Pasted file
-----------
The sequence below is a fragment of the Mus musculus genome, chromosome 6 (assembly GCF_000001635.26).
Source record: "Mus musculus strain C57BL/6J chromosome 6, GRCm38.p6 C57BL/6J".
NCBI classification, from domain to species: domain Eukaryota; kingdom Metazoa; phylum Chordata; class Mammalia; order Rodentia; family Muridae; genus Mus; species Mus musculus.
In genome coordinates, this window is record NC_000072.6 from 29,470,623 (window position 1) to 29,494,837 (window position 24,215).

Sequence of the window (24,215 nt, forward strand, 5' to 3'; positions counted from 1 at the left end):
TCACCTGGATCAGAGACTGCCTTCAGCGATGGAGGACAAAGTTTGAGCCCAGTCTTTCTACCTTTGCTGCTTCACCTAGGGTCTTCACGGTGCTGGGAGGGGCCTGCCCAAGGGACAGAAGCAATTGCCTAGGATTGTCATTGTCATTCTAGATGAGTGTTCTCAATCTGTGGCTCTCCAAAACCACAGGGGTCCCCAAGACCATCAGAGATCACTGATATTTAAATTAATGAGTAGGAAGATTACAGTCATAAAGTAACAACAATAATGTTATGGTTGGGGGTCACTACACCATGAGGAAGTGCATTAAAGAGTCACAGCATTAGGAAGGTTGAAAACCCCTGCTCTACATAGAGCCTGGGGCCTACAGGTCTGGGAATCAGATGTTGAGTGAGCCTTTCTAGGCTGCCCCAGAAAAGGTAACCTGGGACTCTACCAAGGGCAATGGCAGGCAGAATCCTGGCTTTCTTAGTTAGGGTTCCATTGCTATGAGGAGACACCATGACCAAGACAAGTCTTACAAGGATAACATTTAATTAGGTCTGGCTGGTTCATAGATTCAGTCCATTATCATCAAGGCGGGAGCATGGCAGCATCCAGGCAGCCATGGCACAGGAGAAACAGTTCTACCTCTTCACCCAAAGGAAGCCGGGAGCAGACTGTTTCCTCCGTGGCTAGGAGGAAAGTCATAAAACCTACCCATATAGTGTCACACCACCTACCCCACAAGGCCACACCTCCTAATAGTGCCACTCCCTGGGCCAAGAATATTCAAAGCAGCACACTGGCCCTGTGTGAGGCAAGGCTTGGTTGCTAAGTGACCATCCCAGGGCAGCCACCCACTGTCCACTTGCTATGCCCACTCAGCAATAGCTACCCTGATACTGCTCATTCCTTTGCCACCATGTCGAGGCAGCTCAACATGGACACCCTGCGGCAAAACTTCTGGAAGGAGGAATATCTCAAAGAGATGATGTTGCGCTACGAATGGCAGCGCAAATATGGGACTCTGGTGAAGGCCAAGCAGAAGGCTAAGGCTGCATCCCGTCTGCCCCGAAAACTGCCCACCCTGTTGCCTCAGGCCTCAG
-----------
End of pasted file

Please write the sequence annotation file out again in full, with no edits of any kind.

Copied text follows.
The sequence below is a fragment of the Mus musculus genome, chromosome 6 (assembly GCF_000001635.26).
Source record: "Mus musculus strain C57BL/6J chromosome 6, GRCm38.p6 C57BL/6J".
NCBI classification, from domain to species: domain Eukaryota; kingdom Metazoa; phylum Chordata; class Mammalia; order Rodentia; family Muridae; genus Mus; species Mus musculus.
In genome coordinates, this window is record NC_000072.6 from 29,470,623 (window position 1) to 29,494,837 (window position 24,215).

Sequence of the window (24,215 nt, forward strand, 5' to 3'; positions counted from 1 at the left end):
TCACCTGGATCAGAGACTGCCTTCAGCGATGGAGGACAAAGTTTGAGCCCAGTCTTTCTACCTTTGCTGCTTCACCTAGGGTCTTCACGGTGCTGGGAGGGGCCTGCCCAAGGGACAGAAGCAATTGCCTAGGATTGTCATTGTCATTCTAGATGAGTGTTCTCAATCTGTGGCTCTCCAAAACCACAGGGGTCCCCAAGACCATCAGAGATCACTGATATTTAAATTAATGAGTAGGAAGATTACAGTCATAAAGTAACAACAATAATGTTATGGTTGGGGGTCACTACACCATGAGGAAGTGCATTAAAGAGTCACAGCATTAGGAAGGTTGAAAACCCCTGCTCTACATAGAGCCTGGGGCCTACAGGTCTGGGAATCAGATGTTGAGTGAGCCTTTCTAGGCTGCCCCAGAAAAGGTAACCTGGGACTCTACCAAGGGCAATGGCAGGCAGAATCCTGGCTTTCTTAGTTAGGGTTCCATTGCTATGAGGAGACACCATGACCAAGACAAGTCTTACAAGGATAACATTTAATTAGGTCTGGCTGGTTCATAGATTCAGTCCATTATCATCAAGGCGGGAGCATGGCAGCATCCAGGCAGCCATGGCACAGGAGAAACAGTTCTACCTCTTCACCCAAAGGAAGCCGGGAGCAGACTGTTTCCTCCGTGGCTAGGAGGAAAGTCATAAAACCTACCCATATAGTGTCACACCACCTACCCCACAAGGCCACACCTCCTAATAGTGCCACTCCCTGGGCCAAGAATATTCAAAGCAGCACACTGGCCCTGTGTGAGGCAAGGCTTGGTTGCTAAGTGACCATCCCAGGGCAGCCACCCACTGTCCACTTGCTATGCCCACTCAGCAATAGCTACCCTGATACTGCTCATTCCTTTGCCACCATGTCGAGGCAGCTCAACATGGACACCCTGCGGCAAAACTTCTGGAAGGAGGAATATCTCAAAGAGATGATGTTGCGCTACGAATGGCAGCGCAAATATGGGACTCTGGTGAAGGCCAAGCAGAAGGCTAAGGCTGCATCCCGTCTGCCCCGAAAACTGCCCACCCTGTTGCCTCAGGCCTCAG